Arvon Foundation – Writing Courses

Most aspiring writers would probably benefit from taking a writing course or two. I know I did. The one that I got the most out of, and which kick started my first novel, was the one I attended at Moniack Mhor. Although it was several years ago, the memories of my experiences on the course have remained with me. It was a happy, creative and productive week.

The Arvon Foundation is a charitable organisation dedicated to developing new writing talent. Moniack Mhor is one of four residential centres owned by the  Foundation.  The others are in Shropshire, Yorkshire and Devon. Courses last for a week and are run by published, professional  writers whose field of expertise matches the subject matter of the course. These writers are engaged as guest tutors.They are all practising, well known authors  and are not permanent employees of the foundation.  The novelist Ali Smith was one of two tutors on the course I attended and she was kind, patient and inspirational.

Course titles include – ‘Starting to Write’, Writing for Children’, Work in Progress’, ‘Writing Poetry’, ‘Advanced Fiction’, – to name a few.

Moniack Mhor is a simply furnished, large cottage. Students help themselves to breakfast and lunch and all take their turn to cook the evening meal (along with a couple of other students) – recipes and ingredients provided. Everyone then dines together, including the tutor. This was a course highlight – great ‘craic’ round the table. There is plenty of beautiful open country around the cottage so students can take walks whenever they need a break from writing. As well as group tuition, students also get one to one time with the tutor.

There are grants available to cover the course fees if you are on low/no income. And in my opinion the fees are an investment in your future as a writer.

So if you’re serious about improving your writing, do consider taking an Arvon course- I can’t recommend it highly enough.

Visit Arvon’s blog at http://arvonblog.org

The journey to publication

It’s a tale of highs and lows, of determination in the face of self doubt, of the hardest work I’ve ever done. But it’s been worth every ounce of effort. To anyone who wants to write but is terrified at the prospect I say – just do it.  How to fit it in alongside a demanding job? Give up all the non-essentials of life – watching TV was the main time-waster in my life. And I have to say that although I doubted myself, all the important people in my life never had any doubts and offered that other essential ingredient – encouragement. So surround yourself with positive souls who care about you – and take advantage of them shamelessly.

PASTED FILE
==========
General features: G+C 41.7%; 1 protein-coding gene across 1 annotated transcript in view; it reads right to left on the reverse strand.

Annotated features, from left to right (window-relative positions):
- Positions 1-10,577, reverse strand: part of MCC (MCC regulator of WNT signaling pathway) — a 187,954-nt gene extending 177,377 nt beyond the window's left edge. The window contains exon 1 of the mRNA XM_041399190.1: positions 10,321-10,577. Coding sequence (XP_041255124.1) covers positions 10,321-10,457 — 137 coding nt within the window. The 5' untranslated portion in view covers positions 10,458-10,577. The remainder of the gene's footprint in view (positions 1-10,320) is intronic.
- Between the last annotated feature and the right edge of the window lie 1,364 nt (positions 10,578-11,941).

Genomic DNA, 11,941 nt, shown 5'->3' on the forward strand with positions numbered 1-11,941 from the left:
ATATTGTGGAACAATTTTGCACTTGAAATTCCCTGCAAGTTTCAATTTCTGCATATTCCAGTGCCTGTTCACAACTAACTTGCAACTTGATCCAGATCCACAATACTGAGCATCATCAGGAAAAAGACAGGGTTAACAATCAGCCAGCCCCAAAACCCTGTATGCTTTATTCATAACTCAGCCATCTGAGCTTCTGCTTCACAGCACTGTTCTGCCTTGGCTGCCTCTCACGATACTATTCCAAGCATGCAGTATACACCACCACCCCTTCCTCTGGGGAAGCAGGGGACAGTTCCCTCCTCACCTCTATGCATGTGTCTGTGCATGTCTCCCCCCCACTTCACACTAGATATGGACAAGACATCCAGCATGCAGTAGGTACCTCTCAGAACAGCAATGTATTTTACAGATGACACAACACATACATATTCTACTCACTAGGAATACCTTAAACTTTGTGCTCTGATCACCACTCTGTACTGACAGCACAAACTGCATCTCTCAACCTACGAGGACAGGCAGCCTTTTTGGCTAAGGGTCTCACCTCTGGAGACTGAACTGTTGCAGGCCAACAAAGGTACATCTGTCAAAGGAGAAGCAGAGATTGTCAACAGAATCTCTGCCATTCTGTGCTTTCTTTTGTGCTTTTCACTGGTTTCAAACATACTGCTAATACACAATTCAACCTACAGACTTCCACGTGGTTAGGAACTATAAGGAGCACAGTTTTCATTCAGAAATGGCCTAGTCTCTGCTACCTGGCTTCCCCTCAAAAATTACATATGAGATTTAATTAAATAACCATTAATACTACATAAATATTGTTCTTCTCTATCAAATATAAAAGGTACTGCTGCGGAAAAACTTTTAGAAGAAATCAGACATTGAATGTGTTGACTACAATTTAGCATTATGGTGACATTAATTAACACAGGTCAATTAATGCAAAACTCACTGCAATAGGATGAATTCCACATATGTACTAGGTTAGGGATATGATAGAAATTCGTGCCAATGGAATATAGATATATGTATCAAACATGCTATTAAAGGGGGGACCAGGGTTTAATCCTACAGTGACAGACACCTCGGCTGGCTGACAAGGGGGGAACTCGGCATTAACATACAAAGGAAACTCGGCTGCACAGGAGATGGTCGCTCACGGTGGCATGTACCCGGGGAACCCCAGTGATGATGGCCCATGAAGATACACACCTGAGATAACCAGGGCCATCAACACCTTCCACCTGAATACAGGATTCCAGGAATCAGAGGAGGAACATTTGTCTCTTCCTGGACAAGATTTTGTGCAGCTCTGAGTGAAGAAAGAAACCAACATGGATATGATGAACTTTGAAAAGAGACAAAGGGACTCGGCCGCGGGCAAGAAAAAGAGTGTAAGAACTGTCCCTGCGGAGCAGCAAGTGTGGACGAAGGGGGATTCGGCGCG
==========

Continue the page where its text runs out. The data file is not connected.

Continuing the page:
Writing has been a lifelong hobby for me. As a child I wrote stories and plays to entertain myself, my four wee sisters and my friends. As a teenager I kept a diary and this strand of my writing evolved in my student and adult years into keeping travel journals whenever I was abroad. I’m particularly proud of the writing I did recording my travels in the Middle East, Australia and South Africa.

Throughout my adult life, writing has continued to be very important to me. It is a creative outlet and has also proved to be therapeutic during challenging times. I cannot imagine my life without it.

 It was around ten years ago that I decided to make the move from amateur to professional writer and so began a long apprenticeship. The decision to take my writing was made following my diagnosis with ovarian cancer. The deal I did with myself was that if I got through it – then no more procrastinating.

 So in 2000 I attended an Arvon Foundation residential writing course at Moniack Mhor. The course tutor was Ali Smith and the seeds for Change of Life were sown while on this course. It began life as a short story that Smith said had the makings of a novel.

Between 2000 and 2004 I wrote several short stories, joined the Edinburgh Writers Club and attended more writing courses.

In 2004,  following the cancer all-clear, husband’s redundancy, relocation from Edinburgh  to the Highlands and during a subsequent year off from full-time employment, I found time to develop Change of Life (the ideas and characters for the book had never quite gone away and were now clamouring for attention).

 During 2006 and 2007 the first draft of Change of Life was completed.

 Then in 2008 I joined the Romantic Novelists’ Association (RNA) New Writers’ Scheme (NWS). I submitted the full manuscript of the book and received very useful and constructive feedback. This led to a major rewrite.  Then I joined youwriteon.com, a peer review website, funded by the Arts Council. This led to further rewrites and revisions.

 And finally, in 2009, I engaged a professional editor to polish the manuscript. Entered Change of Life in the Edinburgh Writers’ Club Novel competition, judged by novelist, David Wishart, and WON FIRST PRIZE.

Also in 2009, I submitted the newly edited version of the entire novel to the RNA NWS. It was judged as one of six – out of 250, to be of publishable standard. ‘Change of Life’ was published in December.